Wednesday, August 24, 2011

Escaping the Endless Adolescence

We have all known that teenagers are now treated as big children instead of small adults for a while now. They continue to live with their parents much longer than in the past, and even when they move out, they continue to receive assistance from us. Instead of striving to push themselves, they feel entitled to the luxuries they have become accustomed to at home. And I've gotten a nagging feeling that we should be doing something about that, but it just seems so hard - that we need to change the entire culture.

Escaping the Endless Adolescence: How We Can Help Our Teenagers Grow Up Before They Grow Old by Joseph and Claudia Worrell Allen, PhDs helps put a magnifying glass on the problem and provides possible solutions. Their findings are based on research. It explains how this phenomenon is hurting the teenager as much as it is annoying the parents and society. It helped change my thinking about many situations.

Escaping the Endless Adolescence

Here are just a few of the topics covered in the book:
  • They discuss the history of teenagers. In the past, teenagers were treated as budding adults, and became apprentices to learn the skills to go forth on their own. We now send them to school, where they are surrounded by their peers and very few adults to serve as role models. Juvenile delinquency was not common in the past and in other societies. The authors postulate the reasons for this.
  • Teen brains are more capable than adult brains in important ways than we give them credit. We need to take advantage of these differences and capacities instead of wasting them. We tend to underestimate our teenager's abilities, even though they routinely handled the same tasks in the past.
  • We stifle our teens by worrying about rare dangers, such as abduction by strangers, and completely ignore the common risks. The book lists the common risks and tells us what we can do to avoid them.
  • The authors have found that we can reduce teen pregnancy rates by 50%, without ever having any discussions about sex.
  • They have found that the popular kids tend to have higher rates of drug use and delinquency than less popular kids. The authors explains why this is the case.
  • Simply getting a job for teens may not be the right answer. There are other methods that are more effective.
  • Even when parents are struggling financially, we tend to give kids everything they want. This leaves them with a feeling of entitlement, and other effects of "precocious affluence".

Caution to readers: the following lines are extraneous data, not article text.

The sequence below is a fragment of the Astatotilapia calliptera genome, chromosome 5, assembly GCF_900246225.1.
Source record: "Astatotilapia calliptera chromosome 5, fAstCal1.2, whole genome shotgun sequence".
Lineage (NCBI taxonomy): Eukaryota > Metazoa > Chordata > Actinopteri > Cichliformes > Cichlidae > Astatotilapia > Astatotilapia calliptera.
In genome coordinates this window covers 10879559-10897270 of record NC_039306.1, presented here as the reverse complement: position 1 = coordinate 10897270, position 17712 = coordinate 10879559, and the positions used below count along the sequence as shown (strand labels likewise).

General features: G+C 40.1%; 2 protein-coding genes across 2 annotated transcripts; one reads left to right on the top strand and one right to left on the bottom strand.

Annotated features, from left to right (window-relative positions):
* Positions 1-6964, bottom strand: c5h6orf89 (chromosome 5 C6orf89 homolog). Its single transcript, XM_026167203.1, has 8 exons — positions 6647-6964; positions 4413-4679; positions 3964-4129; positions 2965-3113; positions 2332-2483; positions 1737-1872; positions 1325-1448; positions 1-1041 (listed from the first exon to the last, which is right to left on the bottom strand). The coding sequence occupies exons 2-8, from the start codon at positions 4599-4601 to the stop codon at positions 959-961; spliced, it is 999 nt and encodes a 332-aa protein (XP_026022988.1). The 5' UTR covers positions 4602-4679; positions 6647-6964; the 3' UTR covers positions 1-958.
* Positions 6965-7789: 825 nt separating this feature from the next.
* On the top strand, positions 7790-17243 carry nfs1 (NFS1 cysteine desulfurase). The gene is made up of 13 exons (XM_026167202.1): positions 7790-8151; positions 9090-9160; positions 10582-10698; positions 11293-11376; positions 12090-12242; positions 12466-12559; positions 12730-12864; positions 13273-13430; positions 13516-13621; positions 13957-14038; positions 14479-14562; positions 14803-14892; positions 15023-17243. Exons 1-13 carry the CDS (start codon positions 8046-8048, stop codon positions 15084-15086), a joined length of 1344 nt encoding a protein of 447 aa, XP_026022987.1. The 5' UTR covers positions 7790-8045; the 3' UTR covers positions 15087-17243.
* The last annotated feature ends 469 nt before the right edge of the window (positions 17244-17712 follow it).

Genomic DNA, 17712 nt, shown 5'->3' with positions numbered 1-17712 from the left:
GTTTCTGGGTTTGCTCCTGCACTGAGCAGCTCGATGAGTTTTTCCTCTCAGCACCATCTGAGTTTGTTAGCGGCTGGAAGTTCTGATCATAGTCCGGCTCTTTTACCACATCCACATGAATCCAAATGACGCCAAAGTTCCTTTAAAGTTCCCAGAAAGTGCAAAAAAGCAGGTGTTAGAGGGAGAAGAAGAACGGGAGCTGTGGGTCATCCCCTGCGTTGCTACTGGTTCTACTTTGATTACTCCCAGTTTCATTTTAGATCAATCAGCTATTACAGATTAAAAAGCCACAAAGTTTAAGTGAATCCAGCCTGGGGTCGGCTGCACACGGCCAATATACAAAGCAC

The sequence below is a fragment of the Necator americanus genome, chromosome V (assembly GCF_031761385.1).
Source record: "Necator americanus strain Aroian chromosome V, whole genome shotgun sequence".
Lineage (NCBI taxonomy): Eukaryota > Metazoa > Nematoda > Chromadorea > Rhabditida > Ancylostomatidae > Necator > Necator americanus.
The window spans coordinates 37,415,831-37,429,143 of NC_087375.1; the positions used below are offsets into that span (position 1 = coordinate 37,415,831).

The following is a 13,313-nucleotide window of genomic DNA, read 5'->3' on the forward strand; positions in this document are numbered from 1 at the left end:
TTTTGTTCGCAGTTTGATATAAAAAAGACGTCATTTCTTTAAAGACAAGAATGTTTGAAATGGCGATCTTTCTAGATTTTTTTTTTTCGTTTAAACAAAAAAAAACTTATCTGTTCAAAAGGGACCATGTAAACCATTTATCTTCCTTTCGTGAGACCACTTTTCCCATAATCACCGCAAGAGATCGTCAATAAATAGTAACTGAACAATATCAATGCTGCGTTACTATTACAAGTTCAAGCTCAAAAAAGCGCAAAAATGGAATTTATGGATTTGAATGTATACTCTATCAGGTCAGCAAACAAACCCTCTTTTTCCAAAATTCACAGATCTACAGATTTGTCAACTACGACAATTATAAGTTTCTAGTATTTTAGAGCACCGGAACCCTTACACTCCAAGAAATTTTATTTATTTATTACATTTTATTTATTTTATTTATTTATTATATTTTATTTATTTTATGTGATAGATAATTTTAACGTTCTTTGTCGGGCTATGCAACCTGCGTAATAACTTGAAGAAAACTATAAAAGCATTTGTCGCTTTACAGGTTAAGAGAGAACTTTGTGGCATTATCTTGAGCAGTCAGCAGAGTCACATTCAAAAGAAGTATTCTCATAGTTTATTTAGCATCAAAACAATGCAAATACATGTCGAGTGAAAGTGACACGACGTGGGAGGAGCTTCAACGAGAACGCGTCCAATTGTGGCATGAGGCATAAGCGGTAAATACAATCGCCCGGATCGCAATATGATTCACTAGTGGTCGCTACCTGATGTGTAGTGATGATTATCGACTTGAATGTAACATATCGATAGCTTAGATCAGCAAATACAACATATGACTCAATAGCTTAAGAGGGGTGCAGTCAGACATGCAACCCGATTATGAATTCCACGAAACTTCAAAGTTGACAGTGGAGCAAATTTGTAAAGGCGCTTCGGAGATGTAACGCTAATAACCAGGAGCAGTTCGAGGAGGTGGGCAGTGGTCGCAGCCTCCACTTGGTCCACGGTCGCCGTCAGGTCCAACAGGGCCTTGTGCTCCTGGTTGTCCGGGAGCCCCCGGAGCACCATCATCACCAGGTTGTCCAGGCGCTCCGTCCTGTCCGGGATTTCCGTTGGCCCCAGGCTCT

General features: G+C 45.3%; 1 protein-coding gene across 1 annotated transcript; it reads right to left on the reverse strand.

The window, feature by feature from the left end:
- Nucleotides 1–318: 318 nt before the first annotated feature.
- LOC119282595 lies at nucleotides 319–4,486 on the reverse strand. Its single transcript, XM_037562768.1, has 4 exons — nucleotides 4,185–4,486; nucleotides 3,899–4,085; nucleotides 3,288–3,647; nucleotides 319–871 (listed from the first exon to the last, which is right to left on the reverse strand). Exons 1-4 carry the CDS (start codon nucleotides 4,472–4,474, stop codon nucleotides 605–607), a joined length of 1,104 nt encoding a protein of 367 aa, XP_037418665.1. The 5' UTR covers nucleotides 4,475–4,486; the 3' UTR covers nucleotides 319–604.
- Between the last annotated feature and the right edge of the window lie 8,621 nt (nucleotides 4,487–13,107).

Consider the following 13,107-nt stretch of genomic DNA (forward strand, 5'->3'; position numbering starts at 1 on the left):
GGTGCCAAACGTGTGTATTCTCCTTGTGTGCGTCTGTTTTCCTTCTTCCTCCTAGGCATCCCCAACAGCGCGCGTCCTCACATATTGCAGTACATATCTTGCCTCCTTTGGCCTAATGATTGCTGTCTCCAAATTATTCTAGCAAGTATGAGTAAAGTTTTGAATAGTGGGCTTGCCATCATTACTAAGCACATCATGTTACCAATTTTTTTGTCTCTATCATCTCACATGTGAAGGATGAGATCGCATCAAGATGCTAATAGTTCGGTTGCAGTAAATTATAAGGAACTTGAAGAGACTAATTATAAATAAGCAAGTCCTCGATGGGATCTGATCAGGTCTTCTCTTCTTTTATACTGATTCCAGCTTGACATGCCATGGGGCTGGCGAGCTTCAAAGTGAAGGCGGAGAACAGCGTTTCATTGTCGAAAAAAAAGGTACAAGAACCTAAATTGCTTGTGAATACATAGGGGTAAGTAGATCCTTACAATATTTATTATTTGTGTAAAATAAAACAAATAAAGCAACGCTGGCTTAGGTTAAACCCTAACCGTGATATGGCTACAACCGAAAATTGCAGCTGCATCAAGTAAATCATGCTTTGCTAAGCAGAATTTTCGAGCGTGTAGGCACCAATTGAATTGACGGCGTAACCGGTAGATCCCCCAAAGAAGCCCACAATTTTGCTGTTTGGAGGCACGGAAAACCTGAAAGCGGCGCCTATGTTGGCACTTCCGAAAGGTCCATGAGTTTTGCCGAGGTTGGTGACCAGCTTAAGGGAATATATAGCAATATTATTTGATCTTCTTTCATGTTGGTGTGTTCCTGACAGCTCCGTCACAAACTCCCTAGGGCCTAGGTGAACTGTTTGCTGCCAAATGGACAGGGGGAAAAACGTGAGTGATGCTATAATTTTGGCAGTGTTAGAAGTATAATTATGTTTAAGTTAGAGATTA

• By sending them to school, and stifling them from the real world, we have given over the process of socializing teens to the peer group. The book shows how we can take it back.

Escaping the Endless Adolescence Book Review

I have read several books lately that talk about people of this generation, with their sense of entitlement, and their unwillingness to grow up to become dependable and responsible adults. These kids are not willing to struggle and start from the bottom to work their way up. They expect things to be handed to them on a silver platter, and continue to get assistance from their helicopter parents.
Their parents have given them a sense of fear about the bad world outside, and make them feel that they aren't capable of doing things on their own. The world is much more complicated today than in the past, but our kids are fully capable, if only we would give them our confidence that they can do it.
I know lots of people who are getting support from their parents - these people are underemployed and could very well do better. But I'm not sure how much of it is also due to the economy. It is harder to get a job, especially starting out without a lot of experience. In a poor economy, it is tough to take that much rejection, and since there is such an easy fallback of continuing to rely on the parents, I can completely understand why they would continue to do so.

My daughter is willing to work hard and do what it takes to get a job and become a responsible adult. She wants that, and I am sure that most people of her generation do too. By trusting in their abilities, and providing them with solid adult role models and mentors, they can succeed and lead happy, adult lives.

This book shows ways that we can help our children and other adolescence in our lives to become productive adults.

I got this book from the library and I highly recommend reading it. It is useful not only for parents of teenagers and would-be teenagers, but also people who are around teenagers in their lives, so pretty much society at large.

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